•  Nowadays, many Washington think tanks effectively serve as unregistered lobbyists for corporate donors, and companies strategically contribute to them just as they hire a PR or lobby shop or make campaign donations. And unlike lobbyists and elected officials, think tanks are not subject to financial disclosure requirements, so they reveal their donors only if they choose to.
  • Most think tanks are nonprofit organizations, so a donor can even get a nice tax break for contributing. But it’s their reputation for impartiality and their web of contacts that makes them especially useful as policy advocates.
  •  CAP has emerged as perhaps the most influential of all think tanks during the Obama era, and there’s been a rapidly revolving door between it and the administration. CAP is also among the most secretive of all think tanks concerning its donors. Most major think tanks prepare an annual report containing at least some financial and donor information and make it available on their websites. According to CAP spokeswoman Andrea Purse, the center doesn’t even publish one. 
  • Several CAP insiders, who asked to speak off the record, told me that when Podesta left, there was a fear that contributions would dry up. Raising money had always been important, they said, but Tanden ratcheted up the efforts to openly court donors, which has impacted CAP’s work. Staffers were very clearly instructed to check with the think tank’s development team before writing anything that might upset contributors, I was told.
  • Foreign governments and business entities can also join the Business Alliance, whose membership list includes the Taipei Economic and Cultural Representative Office—which functions as Taiwan’s embassy in Washington and retains many lobbyists, including former Oklahoma Republican Senator Don Nickles and former Missouri Democratic Representative Richard Gephardt—and the Confederation of Businessmen and Industrialists of Turkey (TUSKON).

Here is a link to an internal CAP document that The Nation obtained which discusses CAP's Business Alliance, including annual contribution levels for its members.

Center for American Progress (CAP) was recently ranked as the 30th best think tank in the world by the annual University of Pennsylvania think tank rankings.  It was ranked as the 11th best think tank in the US.  It was also ranked as the 2nd best think tank in the world in terms of best use of the Internet or social media.

Monday, May 20, 2013

CAP's Neera Tanden Will Not Work for Clinton 2016

Neera Tanden, President of the Center for American Progress (CAP) and Counselor to the Center for American Progress Action Fund (CAPAF), said that she will not return for a 2016 presidential campaign to help Hillary Clinton.

Tanden served as Policy Director for the Hillary Clinton presidential campaign in 2008.

Here is what the Washington Post article says about Neera Tanden:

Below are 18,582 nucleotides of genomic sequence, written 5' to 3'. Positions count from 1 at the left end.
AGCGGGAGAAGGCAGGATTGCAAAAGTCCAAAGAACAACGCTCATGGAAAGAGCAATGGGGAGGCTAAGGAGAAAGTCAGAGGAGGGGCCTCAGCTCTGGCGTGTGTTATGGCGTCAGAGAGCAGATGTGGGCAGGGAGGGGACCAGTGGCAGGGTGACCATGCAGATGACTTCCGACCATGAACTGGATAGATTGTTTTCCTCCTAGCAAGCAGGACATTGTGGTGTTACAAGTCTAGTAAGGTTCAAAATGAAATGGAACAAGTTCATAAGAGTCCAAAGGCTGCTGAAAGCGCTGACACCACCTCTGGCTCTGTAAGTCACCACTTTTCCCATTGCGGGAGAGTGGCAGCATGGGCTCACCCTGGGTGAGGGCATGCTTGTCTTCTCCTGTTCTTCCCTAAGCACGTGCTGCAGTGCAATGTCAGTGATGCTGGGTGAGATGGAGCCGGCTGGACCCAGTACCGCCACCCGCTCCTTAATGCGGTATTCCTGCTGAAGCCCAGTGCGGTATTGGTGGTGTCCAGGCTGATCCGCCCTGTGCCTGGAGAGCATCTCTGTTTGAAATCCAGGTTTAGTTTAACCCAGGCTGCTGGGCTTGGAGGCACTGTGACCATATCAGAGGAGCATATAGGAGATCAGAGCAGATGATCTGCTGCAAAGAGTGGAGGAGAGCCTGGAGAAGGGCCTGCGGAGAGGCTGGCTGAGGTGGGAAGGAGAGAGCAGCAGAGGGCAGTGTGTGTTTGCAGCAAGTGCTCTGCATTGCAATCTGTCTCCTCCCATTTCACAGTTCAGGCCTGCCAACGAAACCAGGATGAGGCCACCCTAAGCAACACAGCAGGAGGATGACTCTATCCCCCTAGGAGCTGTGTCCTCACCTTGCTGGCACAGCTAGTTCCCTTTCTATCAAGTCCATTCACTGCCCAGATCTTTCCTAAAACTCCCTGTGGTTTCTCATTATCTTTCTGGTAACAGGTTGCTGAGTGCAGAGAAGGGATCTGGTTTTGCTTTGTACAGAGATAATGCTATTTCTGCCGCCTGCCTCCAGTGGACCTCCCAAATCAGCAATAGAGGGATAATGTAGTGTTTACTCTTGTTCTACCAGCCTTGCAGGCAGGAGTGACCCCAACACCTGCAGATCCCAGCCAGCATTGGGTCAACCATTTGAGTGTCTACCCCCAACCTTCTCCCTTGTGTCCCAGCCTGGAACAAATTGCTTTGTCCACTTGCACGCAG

In her office at the Center for American Progress, where she is president, Tanden displays two framed photos behind her desk. One, of Clinton with her arm slung around Tanden, reads: “From the White House to the Senate and beyond . . . Thanks for all you do for me. I couldn’t have done it without you. Hillary.” The other shows Clinton’s former policy director laughing alongside Obama.
“On health care, on economic issues, she was the progressive voice in the presidential campaign,” said Tanden. She added, quietly, “We became the status quo campaign.”
Unlike many progressive Clinton alumni who had a hard time moving on after Clinton’s defeat and held a grudge against Obama, Tanden joined the Obama team and played a key role in the passage of health-care reform. During that time she occasionally exchanged e-mails with Clinton. Since leaving the administration, she has become a consistent thorn in the administration’s left side as a leading progressive voice.
She seems to enjoy the freedom of being unshackled from a campaign or candidate. She said that while her think tank would be a resource for progressive candidates, she had made a long-term commitment to her board and did not foresee herself being involved in a Clinton 2016 bid. “I’m not planning on working for her,” she said.

That said, Politico reports that Tanden would most likely play a significant, if informal role in any Clinton campaign.

Center for American Progress (CAP) was recently ranked as the 30th best think tank in the world by the annual University of Pennsylvania think tank rankings.  It was ranked as the 11th best think tank in the US.  It was also ranked as the 2nd best think tank in the world in terms of best use of the Internet or social media.

Cool Think Tank Event of the Week: AEI & "Free Beer"

The American Enterprise Institute (AEI) will be hosting an event on Tuesday (May 21) titled "Free Beer: Liberating Libations from 'Bootleggers and Baptists.'"

Here is a description of the event, which includes a reception afterwards:
For centuries, the manufacture and sale of beer, wine, and spirits has been a highly profitable and highly regulated enterprise. And where profit and regulation meet, cronyism and rent-seeking frequently follow.
From moonshiners buying off politicians during the Prohibition era to liquor stores trying to ban supermarkets from selling beer today, regulation has been used to keep start-up brewers, winemakers, and distillers from manufacturing alcohol; to preserve inefficient distribution systems; and to restrict choices available to consumers. Frequently, this regulation has been used for “noble social goals” — hence the famous public choice example of "Bootleggers and Baptists."
Can markets and consumers win? Join us for a discussion of the history and future of federal and state alcohol regulation and competition, followed by a reception with beer, wine, and spirits.
The panelists will be:
  • Brandon Arnold, National Taxpayer Union
  • Stephen George, Montesquieu Wines
  • Jacob Grier, Liquidity Preference

Here is more about Montesquieu Winery.  Here are some of the wines that you may try at the reception.

Back in February, AEI held an event on food trucks, which was mentioned in Think Tank Watch.